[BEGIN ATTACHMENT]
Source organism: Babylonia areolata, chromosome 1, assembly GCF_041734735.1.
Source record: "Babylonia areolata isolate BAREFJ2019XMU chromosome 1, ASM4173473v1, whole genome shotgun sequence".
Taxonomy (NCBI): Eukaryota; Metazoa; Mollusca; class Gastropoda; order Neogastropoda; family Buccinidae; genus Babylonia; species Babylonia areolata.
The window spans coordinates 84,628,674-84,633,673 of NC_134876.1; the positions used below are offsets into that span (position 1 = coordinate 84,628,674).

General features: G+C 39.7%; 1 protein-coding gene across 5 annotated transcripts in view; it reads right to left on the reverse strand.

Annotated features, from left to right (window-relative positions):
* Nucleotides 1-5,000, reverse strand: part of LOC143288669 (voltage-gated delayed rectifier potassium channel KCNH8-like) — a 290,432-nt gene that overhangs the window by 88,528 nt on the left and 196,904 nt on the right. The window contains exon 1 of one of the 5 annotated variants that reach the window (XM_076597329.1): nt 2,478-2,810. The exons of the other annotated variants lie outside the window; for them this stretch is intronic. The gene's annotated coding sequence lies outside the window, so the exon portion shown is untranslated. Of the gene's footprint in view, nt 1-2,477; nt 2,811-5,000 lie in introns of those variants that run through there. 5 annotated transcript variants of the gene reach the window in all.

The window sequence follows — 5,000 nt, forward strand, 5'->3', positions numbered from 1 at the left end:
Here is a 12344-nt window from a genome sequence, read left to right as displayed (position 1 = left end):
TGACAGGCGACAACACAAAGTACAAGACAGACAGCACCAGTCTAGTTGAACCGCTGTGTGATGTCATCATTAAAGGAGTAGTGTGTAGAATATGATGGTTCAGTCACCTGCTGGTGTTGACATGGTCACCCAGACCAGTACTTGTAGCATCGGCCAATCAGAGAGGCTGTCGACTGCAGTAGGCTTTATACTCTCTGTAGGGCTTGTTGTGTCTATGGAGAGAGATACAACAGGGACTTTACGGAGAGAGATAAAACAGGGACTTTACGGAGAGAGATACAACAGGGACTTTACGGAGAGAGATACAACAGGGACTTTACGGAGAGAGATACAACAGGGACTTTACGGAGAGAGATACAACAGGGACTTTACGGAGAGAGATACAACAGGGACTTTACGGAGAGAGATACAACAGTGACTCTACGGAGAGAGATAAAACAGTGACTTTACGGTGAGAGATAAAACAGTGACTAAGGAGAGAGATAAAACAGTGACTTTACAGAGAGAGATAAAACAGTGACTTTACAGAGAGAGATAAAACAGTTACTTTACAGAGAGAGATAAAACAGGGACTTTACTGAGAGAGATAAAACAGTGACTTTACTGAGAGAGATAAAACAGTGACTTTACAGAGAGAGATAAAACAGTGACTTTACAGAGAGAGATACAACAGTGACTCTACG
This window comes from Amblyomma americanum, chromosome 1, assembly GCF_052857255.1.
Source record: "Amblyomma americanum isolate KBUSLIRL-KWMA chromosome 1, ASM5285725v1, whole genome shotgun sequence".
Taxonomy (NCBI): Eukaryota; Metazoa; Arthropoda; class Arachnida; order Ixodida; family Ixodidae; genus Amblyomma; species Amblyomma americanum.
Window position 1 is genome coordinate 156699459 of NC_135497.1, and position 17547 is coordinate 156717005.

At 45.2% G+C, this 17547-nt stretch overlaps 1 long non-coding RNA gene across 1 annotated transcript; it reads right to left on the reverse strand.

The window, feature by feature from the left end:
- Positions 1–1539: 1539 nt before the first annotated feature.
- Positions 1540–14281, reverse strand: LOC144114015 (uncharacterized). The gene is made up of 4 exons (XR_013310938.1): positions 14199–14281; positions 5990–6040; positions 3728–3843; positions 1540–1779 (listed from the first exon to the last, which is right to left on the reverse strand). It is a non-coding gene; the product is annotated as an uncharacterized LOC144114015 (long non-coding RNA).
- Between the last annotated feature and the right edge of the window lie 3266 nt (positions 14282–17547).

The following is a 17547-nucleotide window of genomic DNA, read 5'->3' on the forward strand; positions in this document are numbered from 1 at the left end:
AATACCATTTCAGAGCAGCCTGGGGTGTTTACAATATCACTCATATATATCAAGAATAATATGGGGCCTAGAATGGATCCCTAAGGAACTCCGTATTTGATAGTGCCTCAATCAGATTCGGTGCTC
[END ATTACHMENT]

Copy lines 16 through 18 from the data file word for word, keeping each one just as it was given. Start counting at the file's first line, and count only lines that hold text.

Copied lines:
The window, feature by feature from the left end:
- Positions 1–1539: 1539 nt before the first annotated feature.
- Positions 1540–14281, reverse strand: LOC144114015 (uncharacterized). The gene is made up of 4 exons (XR_013310938.1): positions 14199–14281; positions 5990–6040; positions 3728–3843; positions 1540–1779 (listed from the first exon to the last, which is right to left on the reverse strand). It is a non-coding gene; the product is annotated as an uncharacterized LOC144114015 (long non-coding RNA).